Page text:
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State of Contemporary Midwestern Art in Tory Folliard's 'Salon Show'

Jul. 3, 2017
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The English term “salon” derives from the Italian salone, denoting a large hall. It’s also the origin of the term “saloon,” which might seem a far cry from the refined atmosphere of the salons organized by the matrons of the Italian Renaissance. But the difference is not so great after all. Salons and saloons alike are gathering places for political debate, intellectual exchange, artistic exhibition and, of course, good-natured revelry. 

Tory Folliard’s second biannual “Salon Show” gathers the gallery’s stable of 43 contemporary artists for its largest exhibition of the year. “I really enjoy gathering so many talented artists together to exhibit their work in one large show,” says Tory Folliard. “The gallery will be hung with more than 100 works of art. Many of these artists have been with the gallery since it began 29 years ago.”

The “Salon Show” is on display from July 7 through Sept. 9. An artists’ reception will be held on Gallery Night, Friday, July 21, 5-9 p.m., followed artists’ talks during Gallery Day, Saturday, July 22 at 2 p.m.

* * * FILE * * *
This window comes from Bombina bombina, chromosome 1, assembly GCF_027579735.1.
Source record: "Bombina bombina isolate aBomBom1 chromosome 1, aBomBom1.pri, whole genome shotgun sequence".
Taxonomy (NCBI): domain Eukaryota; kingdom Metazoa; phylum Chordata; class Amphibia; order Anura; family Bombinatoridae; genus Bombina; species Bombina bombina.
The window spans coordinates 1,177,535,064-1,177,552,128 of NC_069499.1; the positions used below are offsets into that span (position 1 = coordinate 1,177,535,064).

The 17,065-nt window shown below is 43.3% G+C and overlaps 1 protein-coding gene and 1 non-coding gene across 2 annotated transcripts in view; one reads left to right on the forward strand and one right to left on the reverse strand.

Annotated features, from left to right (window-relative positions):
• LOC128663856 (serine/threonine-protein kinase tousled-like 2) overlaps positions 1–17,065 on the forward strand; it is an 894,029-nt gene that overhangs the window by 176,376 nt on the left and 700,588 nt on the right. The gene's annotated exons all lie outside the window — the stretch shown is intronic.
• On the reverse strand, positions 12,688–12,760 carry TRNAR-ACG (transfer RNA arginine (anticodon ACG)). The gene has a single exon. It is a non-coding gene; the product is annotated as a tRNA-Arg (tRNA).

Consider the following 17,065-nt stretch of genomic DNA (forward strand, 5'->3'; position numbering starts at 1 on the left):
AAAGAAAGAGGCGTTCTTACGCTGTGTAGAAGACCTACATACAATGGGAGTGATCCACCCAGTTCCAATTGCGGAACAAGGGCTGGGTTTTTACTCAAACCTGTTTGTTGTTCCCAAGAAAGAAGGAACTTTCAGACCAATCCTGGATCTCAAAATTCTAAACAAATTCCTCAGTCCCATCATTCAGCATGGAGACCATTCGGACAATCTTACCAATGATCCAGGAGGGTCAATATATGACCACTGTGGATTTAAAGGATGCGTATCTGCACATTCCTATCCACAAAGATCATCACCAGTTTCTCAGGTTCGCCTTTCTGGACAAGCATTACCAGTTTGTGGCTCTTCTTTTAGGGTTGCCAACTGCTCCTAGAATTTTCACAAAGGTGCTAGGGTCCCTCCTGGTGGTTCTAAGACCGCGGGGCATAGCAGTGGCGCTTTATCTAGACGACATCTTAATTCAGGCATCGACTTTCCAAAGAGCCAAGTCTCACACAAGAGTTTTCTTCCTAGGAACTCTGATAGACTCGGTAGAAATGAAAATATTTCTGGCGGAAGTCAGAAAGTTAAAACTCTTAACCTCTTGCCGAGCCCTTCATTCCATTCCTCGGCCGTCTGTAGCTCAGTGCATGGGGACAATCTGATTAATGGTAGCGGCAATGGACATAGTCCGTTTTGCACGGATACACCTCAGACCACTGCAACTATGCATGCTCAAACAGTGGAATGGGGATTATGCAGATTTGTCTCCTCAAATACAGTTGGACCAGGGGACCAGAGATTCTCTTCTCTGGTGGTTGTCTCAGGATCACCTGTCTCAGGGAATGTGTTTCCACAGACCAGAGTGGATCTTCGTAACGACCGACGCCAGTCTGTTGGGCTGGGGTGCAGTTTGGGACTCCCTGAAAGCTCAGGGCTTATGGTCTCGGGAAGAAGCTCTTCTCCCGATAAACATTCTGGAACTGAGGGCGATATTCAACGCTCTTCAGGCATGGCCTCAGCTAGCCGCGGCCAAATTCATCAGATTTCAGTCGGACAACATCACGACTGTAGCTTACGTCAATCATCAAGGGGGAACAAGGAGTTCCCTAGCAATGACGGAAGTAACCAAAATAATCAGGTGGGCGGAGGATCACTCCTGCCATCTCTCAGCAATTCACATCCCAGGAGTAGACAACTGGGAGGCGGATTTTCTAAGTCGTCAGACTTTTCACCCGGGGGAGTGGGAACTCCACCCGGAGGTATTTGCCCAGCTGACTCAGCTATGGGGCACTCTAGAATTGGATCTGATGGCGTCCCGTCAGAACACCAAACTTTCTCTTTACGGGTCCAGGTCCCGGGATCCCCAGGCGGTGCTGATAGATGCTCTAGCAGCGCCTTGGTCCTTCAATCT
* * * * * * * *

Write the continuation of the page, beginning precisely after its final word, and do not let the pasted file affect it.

“Katy Cowan: reflected-into-themselves-into-reflected”
Lynden Sculpture Garden

2145 W. Brown Deer Rd.

Lynden Sculpture Garden boasts 50 monumental sculptures situated across 40 acres of Grade A Wisconsin landscape. Such fast company so beautifully installed must strike fear in the hearts of visiting exhibiting artists. With “reflected,” Wisconsin native Katy Cowan suppresses her creative equivalent of a fight-or-flight instinct, electing instead to engage Lynden’s permanent collection with her new sculptures. “Katy Cowan: reflected-into-themselves-into-reflected” opens with a reception from 3-5 p.m. on July 9 and is on display through Oct. 29.

“Art Bites: Social Conversation Over Food and Art”

Walker’s Point Center for the Arts

839 S. Fifth St. 

Join the artists of the Walker’s Point Center for the Arts’ current exhibition, “Transplant Eyes,” for brunch and conversation on Saturday, July 8, 12-2 p.m. The discussion—“Art Bites: Social Conversation Over Food and Art”—picks up where the exhibition leaves off, with reflections on being a “transplant” in an adopted city and the benefits of building an inclusive and diverse arts community. The food will be provided by Antigua Latin Inspired Kitchen. Tickets are $30 for WPCA members and $45 for non-members.

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